Thanks to the gradual economic recovery and an abundance of credit at a level we haven't seen in years, Americans are buying record numbers of cars every month. And with ultra-long car loans becoming the new normal, that means Americans are buying more expensive, more loaded vehicles than ever.
reported this week that new car transaction prices are rising steadily along with sales volumes. The average new car price is now $31, 341, up 2 percent from last year, which may not seem like a lot at first but really is when you take all cars sold into consideration.
Longer loan terms generally mean lower payments, so American buyers are biting the bullet and getting nicer cars with more features. Heck, it even means salespeople are able to push buyers into larger, more expensive models than they originally sought. This helps explain the leap into crossovers for people on a small sedan budget.
From the story:
A 72-month, no-interest loan gives buyers who want to keep their payment at $500 a month the ability to spend $6, 000 more than with a 60-month loan. It allows spending $4, 800 more for those who think they can afford $400 a month.
"I can't tell you the last time I saw something less than 72 [months], " said Pete Munson, general manager of Great Lakes Chevrolet in Jefferson, Ohio. "They just want the most car for the least amount of monthly payment. They don't look at the overall price of the car."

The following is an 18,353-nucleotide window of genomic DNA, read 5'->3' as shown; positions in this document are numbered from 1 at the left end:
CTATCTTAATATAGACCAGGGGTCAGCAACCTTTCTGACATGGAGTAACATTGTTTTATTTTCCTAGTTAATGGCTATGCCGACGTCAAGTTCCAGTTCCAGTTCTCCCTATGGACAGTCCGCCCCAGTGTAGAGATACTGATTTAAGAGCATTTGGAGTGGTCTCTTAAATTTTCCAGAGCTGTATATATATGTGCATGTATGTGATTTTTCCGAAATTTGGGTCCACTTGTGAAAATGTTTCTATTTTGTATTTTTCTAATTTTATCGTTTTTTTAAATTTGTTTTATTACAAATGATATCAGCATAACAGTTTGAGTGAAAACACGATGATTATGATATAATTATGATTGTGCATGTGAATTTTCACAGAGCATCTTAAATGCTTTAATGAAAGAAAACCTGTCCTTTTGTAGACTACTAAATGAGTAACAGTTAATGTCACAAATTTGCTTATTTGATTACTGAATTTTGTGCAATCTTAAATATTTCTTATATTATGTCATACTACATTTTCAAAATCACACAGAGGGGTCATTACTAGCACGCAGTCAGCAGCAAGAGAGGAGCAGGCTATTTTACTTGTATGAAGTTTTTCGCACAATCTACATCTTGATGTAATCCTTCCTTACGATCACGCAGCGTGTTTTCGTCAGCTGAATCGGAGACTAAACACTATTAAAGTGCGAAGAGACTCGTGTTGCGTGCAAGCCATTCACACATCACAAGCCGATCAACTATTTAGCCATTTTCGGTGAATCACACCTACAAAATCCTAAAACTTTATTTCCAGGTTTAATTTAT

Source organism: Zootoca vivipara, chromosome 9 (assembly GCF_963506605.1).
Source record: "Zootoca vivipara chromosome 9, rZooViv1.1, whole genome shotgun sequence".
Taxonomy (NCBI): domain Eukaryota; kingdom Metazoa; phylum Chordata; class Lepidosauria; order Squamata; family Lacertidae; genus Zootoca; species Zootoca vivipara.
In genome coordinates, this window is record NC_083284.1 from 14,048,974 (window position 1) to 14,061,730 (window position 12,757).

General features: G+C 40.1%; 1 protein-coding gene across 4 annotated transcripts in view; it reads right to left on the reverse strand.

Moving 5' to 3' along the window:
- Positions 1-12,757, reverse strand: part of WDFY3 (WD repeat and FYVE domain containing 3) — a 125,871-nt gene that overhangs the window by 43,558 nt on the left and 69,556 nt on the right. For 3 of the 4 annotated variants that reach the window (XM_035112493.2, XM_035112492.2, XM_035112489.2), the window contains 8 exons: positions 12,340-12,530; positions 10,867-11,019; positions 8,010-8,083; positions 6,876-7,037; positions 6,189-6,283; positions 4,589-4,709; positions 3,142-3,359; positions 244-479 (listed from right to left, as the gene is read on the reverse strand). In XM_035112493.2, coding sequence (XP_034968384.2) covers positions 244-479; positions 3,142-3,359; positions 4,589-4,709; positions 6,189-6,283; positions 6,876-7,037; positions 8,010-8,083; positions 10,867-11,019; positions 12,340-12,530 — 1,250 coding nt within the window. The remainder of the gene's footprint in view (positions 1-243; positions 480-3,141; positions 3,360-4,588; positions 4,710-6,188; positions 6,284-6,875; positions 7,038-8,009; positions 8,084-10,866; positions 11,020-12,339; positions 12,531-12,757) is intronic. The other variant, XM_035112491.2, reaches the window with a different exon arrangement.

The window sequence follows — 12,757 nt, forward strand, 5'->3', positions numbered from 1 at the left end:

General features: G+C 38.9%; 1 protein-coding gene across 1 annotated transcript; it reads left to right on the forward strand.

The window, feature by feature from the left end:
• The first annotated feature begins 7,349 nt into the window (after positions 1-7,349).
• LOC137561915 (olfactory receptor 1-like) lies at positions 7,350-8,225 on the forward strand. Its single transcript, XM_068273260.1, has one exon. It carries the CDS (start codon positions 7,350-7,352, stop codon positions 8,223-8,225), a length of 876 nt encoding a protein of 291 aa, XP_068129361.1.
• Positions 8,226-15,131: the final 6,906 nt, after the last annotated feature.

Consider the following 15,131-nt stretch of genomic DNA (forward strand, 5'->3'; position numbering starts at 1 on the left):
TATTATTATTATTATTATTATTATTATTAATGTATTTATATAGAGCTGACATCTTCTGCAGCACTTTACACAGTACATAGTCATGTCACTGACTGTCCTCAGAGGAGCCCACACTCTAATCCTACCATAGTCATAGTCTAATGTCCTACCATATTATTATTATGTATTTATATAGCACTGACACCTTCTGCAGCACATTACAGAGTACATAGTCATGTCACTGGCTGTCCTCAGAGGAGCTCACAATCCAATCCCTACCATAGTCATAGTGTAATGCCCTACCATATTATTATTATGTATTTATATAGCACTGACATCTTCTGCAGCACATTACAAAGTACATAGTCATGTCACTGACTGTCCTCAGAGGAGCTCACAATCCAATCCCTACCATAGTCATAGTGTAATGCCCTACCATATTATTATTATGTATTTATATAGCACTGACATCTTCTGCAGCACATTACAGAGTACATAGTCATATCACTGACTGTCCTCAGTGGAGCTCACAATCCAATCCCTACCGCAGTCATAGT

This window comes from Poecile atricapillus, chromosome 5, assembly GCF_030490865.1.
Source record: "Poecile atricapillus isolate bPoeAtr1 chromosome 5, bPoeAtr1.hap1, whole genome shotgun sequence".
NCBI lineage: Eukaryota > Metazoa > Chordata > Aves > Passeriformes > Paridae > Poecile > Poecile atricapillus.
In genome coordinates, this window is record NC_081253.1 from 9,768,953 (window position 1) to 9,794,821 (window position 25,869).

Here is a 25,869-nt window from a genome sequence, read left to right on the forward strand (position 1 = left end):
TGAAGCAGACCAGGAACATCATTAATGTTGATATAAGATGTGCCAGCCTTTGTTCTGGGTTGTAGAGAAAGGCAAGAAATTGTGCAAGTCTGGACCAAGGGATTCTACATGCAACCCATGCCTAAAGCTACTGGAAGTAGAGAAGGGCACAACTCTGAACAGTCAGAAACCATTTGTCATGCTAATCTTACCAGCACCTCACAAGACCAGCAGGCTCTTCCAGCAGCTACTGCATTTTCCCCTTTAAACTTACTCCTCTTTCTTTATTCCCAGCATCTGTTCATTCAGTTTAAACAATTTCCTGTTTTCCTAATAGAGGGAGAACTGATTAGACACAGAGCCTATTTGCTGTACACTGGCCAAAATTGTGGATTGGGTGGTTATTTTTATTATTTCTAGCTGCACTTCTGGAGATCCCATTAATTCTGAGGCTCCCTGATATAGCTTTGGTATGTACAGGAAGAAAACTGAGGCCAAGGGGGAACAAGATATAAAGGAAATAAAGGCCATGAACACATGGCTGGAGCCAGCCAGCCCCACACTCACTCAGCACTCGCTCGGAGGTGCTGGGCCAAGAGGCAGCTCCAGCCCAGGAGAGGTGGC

Munson said he doesn't push 72-month loans, but that's what customers request so they can stay within their monthly budget.
"If you can get a base Cruze LS at 48 months or you could potentially get into a much nicer Malibu at 72 for about the same amount of money monthly, most people are going to take the nicer car, " Munson said.
The only thing that matters to these throngs of new car buyers, it seems, is how low their monthly payment is. Everything else — down payment, interest rate, term of the loan, residual value — is incidental.
All those incredible sales numbers automakers have been posting every month seem like sunshine and lolipops, but there's a much darker side to this trend. Writing for, ex-TTAC editor Ed Niedermeyer raises some good points about why we should be a little concerned.
It's hard not to see this as maybe too many people buying cars they can't afford in the long term, and since they're all financed, what will happen with all of that outstanding debt?
How long can it last? With residual values faltering, and Fed rates likely to increase, demand for securities backed by bundled auto loans could soon take a hit. Without demand on the securitization side, the ever-expanding pool of auto credit could start to dry up. When the bubble pops, the effect won't simply come in the form of losses on the loans themselves. Rather, as repossessed vehicles flood the market, used vehicle values will drop to the point where they begin to lower new car demand. By juicing short-term sales, automakers and new-car dealers have been robbing from their own futures.
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